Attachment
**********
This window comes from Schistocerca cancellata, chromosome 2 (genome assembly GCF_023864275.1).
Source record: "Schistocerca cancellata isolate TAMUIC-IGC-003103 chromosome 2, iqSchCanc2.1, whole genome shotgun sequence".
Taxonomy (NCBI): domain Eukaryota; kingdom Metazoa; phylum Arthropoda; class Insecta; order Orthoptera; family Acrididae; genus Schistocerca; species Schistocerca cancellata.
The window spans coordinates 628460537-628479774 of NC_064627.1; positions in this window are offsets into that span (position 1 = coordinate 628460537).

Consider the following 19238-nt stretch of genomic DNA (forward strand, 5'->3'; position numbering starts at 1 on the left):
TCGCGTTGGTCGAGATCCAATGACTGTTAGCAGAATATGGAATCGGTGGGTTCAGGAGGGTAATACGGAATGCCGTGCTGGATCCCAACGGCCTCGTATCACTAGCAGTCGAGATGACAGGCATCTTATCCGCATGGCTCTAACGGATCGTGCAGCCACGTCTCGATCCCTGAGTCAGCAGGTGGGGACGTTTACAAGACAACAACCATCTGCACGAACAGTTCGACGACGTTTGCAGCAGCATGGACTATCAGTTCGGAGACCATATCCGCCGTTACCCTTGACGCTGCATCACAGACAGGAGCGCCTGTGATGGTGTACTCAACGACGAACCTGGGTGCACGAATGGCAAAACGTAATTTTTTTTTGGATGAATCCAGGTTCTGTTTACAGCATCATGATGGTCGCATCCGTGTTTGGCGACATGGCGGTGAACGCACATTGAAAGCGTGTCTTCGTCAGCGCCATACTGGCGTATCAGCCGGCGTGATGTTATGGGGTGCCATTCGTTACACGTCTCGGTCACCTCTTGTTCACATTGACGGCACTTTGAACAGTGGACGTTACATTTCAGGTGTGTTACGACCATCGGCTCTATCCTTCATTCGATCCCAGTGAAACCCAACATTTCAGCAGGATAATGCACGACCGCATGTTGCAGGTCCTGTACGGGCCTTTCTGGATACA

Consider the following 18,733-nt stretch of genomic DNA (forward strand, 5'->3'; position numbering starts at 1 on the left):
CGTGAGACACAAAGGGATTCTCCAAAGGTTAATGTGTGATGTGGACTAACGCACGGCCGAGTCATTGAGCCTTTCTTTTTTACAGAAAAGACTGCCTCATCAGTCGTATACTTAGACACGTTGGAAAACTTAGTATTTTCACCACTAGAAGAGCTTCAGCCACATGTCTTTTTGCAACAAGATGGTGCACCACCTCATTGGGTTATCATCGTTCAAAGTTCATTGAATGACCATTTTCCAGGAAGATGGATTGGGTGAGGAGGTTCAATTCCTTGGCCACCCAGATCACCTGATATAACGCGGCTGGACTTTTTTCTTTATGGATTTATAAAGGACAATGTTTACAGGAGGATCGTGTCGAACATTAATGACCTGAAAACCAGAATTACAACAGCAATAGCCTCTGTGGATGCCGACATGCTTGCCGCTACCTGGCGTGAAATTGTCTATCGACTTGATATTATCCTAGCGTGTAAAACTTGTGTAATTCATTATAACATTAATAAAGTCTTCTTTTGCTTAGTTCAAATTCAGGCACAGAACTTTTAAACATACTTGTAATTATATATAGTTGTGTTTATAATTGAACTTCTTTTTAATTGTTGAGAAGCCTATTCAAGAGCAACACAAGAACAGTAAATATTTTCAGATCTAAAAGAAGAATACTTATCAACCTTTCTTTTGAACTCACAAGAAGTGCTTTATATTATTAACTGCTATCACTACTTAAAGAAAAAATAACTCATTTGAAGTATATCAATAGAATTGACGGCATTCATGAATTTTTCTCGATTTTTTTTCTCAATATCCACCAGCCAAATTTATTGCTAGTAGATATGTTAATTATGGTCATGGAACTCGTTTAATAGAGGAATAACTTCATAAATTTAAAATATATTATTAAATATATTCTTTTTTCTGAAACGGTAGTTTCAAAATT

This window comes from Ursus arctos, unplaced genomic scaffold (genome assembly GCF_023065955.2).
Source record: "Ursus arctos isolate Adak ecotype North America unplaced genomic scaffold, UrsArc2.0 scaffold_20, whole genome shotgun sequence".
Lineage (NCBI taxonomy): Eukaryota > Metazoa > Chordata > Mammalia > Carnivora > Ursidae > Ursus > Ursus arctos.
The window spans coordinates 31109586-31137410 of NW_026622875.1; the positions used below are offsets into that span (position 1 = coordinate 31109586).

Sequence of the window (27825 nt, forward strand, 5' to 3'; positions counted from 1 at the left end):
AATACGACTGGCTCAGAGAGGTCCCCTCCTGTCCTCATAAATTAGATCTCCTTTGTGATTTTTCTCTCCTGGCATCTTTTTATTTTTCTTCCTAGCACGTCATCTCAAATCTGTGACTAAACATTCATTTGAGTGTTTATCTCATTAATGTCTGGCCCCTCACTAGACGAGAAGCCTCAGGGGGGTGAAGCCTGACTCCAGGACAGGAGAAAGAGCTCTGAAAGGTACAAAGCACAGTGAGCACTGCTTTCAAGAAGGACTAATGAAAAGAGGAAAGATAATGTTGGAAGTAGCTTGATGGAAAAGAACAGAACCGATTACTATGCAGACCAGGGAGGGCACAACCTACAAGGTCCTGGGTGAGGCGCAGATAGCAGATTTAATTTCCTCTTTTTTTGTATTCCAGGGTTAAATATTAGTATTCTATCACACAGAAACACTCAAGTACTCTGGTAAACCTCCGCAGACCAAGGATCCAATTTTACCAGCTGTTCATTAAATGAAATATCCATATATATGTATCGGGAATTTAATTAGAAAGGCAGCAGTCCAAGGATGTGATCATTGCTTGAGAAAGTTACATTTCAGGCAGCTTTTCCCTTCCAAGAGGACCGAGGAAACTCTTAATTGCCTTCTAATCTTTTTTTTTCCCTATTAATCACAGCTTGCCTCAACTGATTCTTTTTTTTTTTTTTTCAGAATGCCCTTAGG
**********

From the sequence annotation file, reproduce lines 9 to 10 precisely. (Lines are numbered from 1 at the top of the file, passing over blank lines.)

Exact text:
This window comes from Ursus arctos, unplaced genomic scaffold (genome assembly GCF_023065955.2).
Source record: "Ursus arctos isolate Adak ecotype North America unplaced genomic scaffold, UrsArc2.0 scaffold_20, whole genome shotgun sequence".